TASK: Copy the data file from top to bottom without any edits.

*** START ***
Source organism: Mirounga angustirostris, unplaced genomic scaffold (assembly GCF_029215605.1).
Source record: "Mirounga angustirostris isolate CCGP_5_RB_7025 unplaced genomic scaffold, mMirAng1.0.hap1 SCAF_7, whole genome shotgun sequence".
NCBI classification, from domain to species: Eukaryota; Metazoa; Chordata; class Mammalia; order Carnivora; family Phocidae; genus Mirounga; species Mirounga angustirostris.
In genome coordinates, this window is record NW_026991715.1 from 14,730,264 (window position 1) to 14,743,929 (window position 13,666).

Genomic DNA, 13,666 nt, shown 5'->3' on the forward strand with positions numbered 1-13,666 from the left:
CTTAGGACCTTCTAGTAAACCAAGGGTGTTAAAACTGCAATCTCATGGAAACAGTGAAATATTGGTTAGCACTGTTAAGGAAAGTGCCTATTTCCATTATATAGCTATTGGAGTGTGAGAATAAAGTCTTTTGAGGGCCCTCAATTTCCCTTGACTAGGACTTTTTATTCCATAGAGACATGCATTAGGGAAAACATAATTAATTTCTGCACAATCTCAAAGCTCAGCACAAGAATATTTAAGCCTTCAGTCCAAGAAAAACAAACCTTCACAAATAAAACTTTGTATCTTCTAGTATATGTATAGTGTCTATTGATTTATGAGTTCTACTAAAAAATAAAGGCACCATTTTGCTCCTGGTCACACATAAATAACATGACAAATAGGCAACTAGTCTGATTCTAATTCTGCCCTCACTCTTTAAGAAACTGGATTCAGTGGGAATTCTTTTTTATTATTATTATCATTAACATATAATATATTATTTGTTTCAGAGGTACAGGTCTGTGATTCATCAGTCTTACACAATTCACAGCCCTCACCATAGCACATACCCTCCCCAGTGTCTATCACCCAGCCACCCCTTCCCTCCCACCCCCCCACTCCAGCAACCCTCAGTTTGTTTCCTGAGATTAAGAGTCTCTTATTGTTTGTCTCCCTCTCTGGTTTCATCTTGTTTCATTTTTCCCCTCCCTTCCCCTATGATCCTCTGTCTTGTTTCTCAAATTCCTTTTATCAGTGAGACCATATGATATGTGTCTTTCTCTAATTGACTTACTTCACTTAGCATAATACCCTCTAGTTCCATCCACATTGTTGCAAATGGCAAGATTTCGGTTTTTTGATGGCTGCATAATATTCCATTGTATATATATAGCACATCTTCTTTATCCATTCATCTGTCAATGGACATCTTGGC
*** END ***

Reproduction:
Source organism: Mirounga angustirostris, unplaced genomic scaffold (assembly GCF_029215605.1).
Source record: "Mirounga angustirostris isolate CCGP_5_RB_7025 unplaced genomic scaffold, mMirAng1.0.hap1 SCAF_7, whole genome shotgun sequence".
NCBI classification, from domain to species: Eukaryota; Metazoa; Chordata; class Mammalia; order Carnivora; family Phocidae; genus Mirounga; species Mirounga angustirostris.
In genome coordinates, this window is record NW_026991715.1 from 14,730,264 (window position 1) to 14,743,929 (window position 13,666).

Genomic DNA, 13,666 nt, shown 5'->3' on the forward strand with positions numbered 1-13,666 from the left:
CTTAGGACCTTCTAGTAAACCAAGGGTGTTAAAACTGCAATCTCATGGAAACAGTGAAATATTGGTTAGCACTGTTAAGGAAAGTGCCTATTTCCATTATATAGCTATTGGAGTGTGAGAATAAAGTCTTTTGAGGGCCCTCAATTTCCCTTGACTAGGACTTTTTATTCCATAGAGACATGCATTAGGGAAAACATAATTAATTTCTGCACAATCTCAAAGCTCAGCACAAGAATATTTAAGCCTTCAGTCCAAGAAAAACAAACCTTCACAAATAAAACTTTGTATCTTCTAGTATATGTATAGTGTCTATTGATTTATGAGTTCTACTAAAAAATAAAGGCACCATTTTGCTCCTGGTCACACATAAATAACATGACAAATAGGCAACTAGTCTGATTCTAATTCTGCCCTCACTCTTTAAGAAACTGGATTCAGTGGGAATTCTTTTTTATTATTATTATCATTAACATATAATATATTATTTGTTTCAGAGGTACAGGTCTGTGATTCATCAGTCTTACACAATTCACAGCCCTCACCATAGCACATACCCTCCCCAGTGTCTATCACCCAGCCACCCCTTCCCTCCCACCCCCCCACTCCAGCAACCCTCAGTTTGTTTCCTGAGATTAAGAGTCTCTTATTGTTTGTCTCCCTCTCTGGTTTCATCTTGTTTCATTTTTCCCCTCCCTTCCCCTATGATCCTCTGTCTTGTTTCTCAAATTCCTTTTATCAGTGAGACCATATGATATGTGTCTTTCTCTAATTGACTTACTTCACTTAGCATAATACCCTCTAGTTCCATCCACATTGTTGCAAATGGCAAGATTTCGGTTTTTTGATGGCTGCATAATATTCCATTGTATATATATAGCACATCTTCTTTATCCATTCATCTGTCAATGGACATCTTGGC